Fosberg FR, Sachet MH, Oliver RL, 1979. A geographical checklist of the Micronesian dicotyledonae. Micronesica, 15:222

Garms BW, Mound LA, Schellhorn NA, 2013. Polyphagy in the Australian population of South African citrus thrips (Scirtothrips aurantii Faure). Australian Journal of Entomology, 52(3):282-289. http://onlinelibrary.wiley.com/journal/10.1111/(ISSN)1440-6055

Gehrig H, Gaussmann O, Marx H, Schwarzott D, Kluge M, 2001. Molecular phylogeny of the genus Kalanchoe (Crassulaceae) inferred from nucleotide sequences of the ITS-1 and ITS-2 regions. Plant Science, 160:827-835

Gehrig HH, Roesicke H, Kluge M, 1997. Detection of DNA polymorphisms in the genus Kalanchoe by RAPD-PCR fingerprint and its relationships to infrageneric taxonomic position and ecophysiological photosynthetic behaviour of the species. Plant Science Shannon, 125:41-51

González-Torres LR, Rankin R, Palmarola A (eds), 2012. Invasive plants in Cuba. (Plantas Invasoras en Cuba.) Bissea: Boletin sobre Conservacion de Plantad del Jardin Botanico Nacional, 6:1-140

Hatch SL, Gandhi KN, Brown LE, 1990. Checklist of the Vascular Plants of Texas. Texas, USA: Texas Agricultural Experiment Station

Kluge M, Brulfert J, Lipp J, Ravelomanana D, Ziegler H, 1993. A comparative study by d13C -analysis of crassulacean acid metabolism (CAM) in Kalanchoe (Crassulaceae) species of Africa and Madagascar. Botanica Acta, 106:320-324

Kluge M, Brulfert J, Ravelomanana D, Lipp J, Ziegler H, 1991. Crassulacean acid metabolism in Kalanchoe species collected in various climatic zones of Madagascar: a survey by d13C analysis. Oecologia, 88:407-414

Lauzac-Marchal, 1974. Rehabilitation du genre Bryophyllum Salisb. (Crassulacees-Kalanchoidees). Comptes Rendus de l'Academie des Sciences, Paris, Serie D, 278:2505-2508

Lorence H, Wagner DWL, 2008. Flora of the Marquesas islands. Flora of the Marquesas islands. National Tropical Botanical Garden and the Smithsonian Institution., unpaginated

McKenzie RA, Franke FP, Dunster PJ, 1987. The toxicity to cattle and bufadienolide content of six Bryophyllum species. Australian Veterinary Journal, 64(10):298-301

Morales JF, 2010. Crassulaceae. Monographs in Systematic Botany from the Missouri Botanical Garden, 119:132-136. [Manual de plantas de Costa Rica. Volume 5.]

Moran RV, 2009. Crassulaceae. In: Flora of North America North of Mexico, Vol. 8 [ed. by Flora of North America Editorial Committee]. 147-230

Mort ME, Soltis DE, Soltis PS, Francisco-Ortega J, Santos-Guerra A, 2001. Phylogenetic relationships and evolution of Crassulaceae inferred from matK sequence data. American Journal of Botany, 88(1):76-91

PIER, 2012. Pacific Islands Ecosystems at Risk. Honolulu, USA: HEAR, University of Hawaii. http://www.hear.org/pier/index.html

Queensland Goverment, 2011. Fact Sheet Declared Class 2 Pest Plant: Mother-of-millions: Bryophyllum delagoense (syn. tubiflorum, Kalanchoe delagoensis), Bryophyllum × houghtonii (syn. daigremontianum × B. delagoense, Kalanchoe × houghtonii). http://www.daff.qld.gov.au/documents/Biosecurity_EnvironmentalPests/IPA-Mother-Millions-PP33.pdf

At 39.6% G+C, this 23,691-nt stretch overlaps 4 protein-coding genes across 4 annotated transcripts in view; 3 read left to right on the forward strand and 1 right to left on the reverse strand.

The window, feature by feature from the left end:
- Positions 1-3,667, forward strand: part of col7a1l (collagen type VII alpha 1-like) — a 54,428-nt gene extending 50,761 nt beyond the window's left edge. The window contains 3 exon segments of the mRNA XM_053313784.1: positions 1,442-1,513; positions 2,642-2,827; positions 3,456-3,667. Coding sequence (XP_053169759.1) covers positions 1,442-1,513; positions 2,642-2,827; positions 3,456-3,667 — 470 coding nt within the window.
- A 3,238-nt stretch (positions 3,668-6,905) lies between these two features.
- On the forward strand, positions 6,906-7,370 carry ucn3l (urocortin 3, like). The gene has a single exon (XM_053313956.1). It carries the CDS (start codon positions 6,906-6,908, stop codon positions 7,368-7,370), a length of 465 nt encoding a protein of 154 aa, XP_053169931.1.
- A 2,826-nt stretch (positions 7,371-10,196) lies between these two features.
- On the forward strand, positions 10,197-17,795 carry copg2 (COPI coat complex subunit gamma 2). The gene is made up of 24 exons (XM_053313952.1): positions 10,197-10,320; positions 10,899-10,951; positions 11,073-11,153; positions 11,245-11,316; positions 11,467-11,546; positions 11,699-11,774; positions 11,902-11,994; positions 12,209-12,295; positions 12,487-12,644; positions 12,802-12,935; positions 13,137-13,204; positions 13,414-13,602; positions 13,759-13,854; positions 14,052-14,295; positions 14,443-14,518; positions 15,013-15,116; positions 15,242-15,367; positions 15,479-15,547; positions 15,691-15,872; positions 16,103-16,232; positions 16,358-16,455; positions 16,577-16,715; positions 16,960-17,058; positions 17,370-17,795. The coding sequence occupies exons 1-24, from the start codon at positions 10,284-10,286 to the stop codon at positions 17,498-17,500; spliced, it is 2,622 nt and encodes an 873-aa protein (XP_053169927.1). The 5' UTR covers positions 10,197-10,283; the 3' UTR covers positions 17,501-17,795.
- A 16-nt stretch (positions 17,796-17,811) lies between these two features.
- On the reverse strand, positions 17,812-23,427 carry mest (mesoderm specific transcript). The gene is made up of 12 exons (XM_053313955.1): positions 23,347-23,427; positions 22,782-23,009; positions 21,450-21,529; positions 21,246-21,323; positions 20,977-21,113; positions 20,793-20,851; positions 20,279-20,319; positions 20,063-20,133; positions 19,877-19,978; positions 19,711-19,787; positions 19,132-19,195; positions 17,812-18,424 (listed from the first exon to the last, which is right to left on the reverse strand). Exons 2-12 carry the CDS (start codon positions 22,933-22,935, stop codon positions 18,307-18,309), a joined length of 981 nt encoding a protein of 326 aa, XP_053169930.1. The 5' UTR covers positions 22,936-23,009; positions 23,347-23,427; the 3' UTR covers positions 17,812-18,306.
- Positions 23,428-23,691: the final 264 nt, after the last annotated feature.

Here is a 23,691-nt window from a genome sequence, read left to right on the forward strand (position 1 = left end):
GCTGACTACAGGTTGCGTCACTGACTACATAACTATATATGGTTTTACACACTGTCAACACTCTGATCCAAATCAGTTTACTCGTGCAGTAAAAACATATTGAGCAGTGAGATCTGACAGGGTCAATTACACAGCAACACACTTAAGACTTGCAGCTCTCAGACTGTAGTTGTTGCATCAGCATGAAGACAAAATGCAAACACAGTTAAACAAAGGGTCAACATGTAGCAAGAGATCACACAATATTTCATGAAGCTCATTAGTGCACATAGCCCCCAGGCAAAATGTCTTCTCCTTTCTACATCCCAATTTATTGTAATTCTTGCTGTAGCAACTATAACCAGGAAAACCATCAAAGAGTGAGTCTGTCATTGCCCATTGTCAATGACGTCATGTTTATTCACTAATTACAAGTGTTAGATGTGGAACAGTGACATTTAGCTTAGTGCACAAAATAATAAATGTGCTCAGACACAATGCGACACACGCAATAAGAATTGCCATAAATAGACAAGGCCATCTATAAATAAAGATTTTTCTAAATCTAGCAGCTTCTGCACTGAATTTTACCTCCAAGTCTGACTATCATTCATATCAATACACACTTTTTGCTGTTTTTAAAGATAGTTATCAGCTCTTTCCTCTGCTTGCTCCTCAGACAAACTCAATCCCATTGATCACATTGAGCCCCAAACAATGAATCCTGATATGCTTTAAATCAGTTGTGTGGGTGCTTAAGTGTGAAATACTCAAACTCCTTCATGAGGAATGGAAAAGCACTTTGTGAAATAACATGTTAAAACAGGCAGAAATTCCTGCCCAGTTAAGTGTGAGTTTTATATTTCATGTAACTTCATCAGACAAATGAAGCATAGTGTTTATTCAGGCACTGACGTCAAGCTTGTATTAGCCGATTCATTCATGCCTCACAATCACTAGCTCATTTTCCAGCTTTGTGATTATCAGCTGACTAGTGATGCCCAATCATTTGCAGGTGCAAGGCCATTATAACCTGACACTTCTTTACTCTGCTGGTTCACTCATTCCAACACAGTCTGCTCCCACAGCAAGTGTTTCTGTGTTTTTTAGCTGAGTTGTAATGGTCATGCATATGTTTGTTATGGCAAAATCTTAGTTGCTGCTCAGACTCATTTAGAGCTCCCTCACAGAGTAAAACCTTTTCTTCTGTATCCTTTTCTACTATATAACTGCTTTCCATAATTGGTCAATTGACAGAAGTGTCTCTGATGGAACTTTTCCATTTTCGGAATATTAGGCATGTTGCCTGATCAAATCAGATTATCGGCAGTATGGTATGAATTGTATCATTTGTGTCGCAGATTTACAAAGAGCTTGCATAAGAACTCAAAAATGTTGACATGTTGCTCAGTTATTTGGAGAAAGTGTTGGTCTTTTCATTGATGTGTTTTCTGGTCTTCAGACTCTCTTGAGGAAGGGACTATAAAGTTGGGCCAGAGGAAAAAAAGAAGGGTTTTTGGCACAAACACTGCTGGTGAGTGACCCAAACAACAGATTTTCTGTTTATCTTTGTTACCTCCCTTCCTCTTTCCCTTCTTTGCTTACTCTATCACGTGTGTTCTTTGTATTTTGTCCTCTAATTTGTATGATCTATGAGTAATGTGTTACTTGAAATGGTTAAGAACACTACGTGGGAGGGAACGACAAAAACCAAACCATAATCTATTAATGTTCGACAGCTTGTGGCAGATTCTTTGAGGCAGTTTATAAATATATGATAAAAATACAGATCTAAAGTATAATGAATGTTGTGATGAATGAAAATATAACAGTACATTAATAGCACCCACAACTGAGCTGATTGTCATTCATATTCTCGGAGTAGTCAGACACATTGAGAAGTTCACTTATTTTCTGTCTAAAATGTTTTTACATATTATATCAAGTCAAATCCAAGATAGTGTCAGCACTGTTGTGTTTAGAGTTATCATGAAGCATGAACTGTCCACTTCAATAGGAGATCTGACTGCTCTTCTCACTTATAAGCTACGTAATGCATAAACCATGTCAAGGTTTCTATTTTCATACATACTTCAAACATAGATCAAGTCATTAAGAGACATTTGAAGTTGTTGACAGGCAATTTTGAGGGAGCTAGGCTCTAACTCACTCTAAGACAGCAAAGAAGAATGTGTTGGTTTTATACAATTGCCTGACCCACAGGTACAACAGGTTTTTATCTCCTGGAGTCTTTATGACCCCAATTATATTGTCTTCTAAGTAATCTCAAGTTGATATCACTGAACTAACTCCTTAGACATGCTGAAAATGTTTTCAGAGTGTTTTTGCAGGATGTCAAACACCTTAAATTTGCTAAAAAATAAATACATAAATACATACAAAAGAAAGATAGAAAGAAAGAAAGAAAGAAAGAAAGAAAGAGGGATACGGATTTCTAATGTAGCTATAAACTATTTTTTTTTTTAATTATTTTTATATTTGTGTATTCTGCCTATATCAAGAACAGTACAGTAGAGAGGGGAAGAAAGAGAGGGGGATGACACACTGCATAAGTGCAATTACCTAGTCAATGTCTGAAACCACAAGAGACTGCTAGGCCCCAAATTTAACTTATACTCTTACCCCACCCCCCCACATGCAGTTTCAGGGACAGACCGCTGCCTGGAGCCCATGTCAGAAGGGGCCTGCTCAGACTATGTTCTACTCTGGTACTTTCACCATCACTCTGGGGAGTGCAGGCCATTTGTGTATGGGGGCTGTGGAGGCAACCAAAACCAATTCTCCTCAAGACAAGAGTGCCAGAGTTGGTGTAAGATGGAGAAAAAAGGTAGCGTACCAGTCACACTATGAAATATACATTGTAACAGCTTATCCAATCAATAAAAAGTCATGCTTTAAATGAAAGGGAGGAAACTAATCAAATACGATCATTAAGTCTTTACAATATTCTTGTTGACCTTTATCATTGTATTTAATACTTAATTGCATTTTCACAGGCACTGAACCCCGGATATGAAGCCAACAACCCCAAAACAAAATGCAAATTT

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Distribution References

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Smith AC, 1985. Flora Vitiensis nova: a new flora of Fiji., Lawai, Kauai, Hawaii, USA: National Tropical Botanic Gardens. 758 pp.

Space JC, Lorence DH, LaRosa AM, 2009. Report to the Republic of Palau: 2008 update on invasive plant species., Hawaii, USA: USDA Forest Service, Institute of Pacific Islands Forestry. 233 pp.

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Wagner W L, Herbst D R, Sohmer S H, 1999. Manual of the flowering plants of Hawai'i, Vols. 1 & 2. Honolulu, USA: University of Hawai'i Press/Bishop Museum Press. 1918 + [1] pp.

Webb CJ, Sykes WR, Garnock-Jones PJ, 1988. Flora of New Zealand. Naturalised Pteridophytes, Gymnosperms and Dicotyledons., IV Christchurch, New Zealand: DSIR Botany Division. 1365 pp. http://floraseries.landcareresearch.co.nz/pages/Book.aspx?fileName=Flora%204.xml

Whistler WA, Steele O, 1999. Botanical survey of the United States of America Kwajalein Atoll (USAKA) Islands. In: Botanical survey of the Kwajalein Atoll Islands, 111 pp.

Witt A, Luke Q, 2017. Guide to the naturalized and invasive plants of Eastern Africa. [ed. by Witt A, Luke Q]. Wallingford, UK: CABI. vi + 601 pp. http://www.cabi.org/cabebooks/ebook/20173158959 DOI:10.1079/9781786392145.0000

Wunderlin RP, Hansen BF, 2008. Atlas of Florida Vascular Plants., Tampa, Florida, USA: University of South Florida. http://www.plantatlas.usf.edu/

Links to Websites

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WebsiteURLComment
Flora of the West Indieshttp://botany.si.edu/antilles/WestIndies/
GISD/IASPMR: Invasive Alien Species Pathway Management Resource and DAISIE European Invasive Alien Species Gatewayhttps://doi.org/10.5061/dryad.m93f6Data source for updated system data added to species habitat list.
Pacific Island Ecosystems at Riskhttp://www.hear.org/pier/species/urena_lobata.htm

Contributors

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04/07/13 Original text by:

Julissa Rojas-Sandoval, Department of Botany-Smithsonian NMNH, Washington DC, USA

Pedro Acevedo-Rodríguez, Department of Botany-Smithsonian NMNH, Washington DC, USA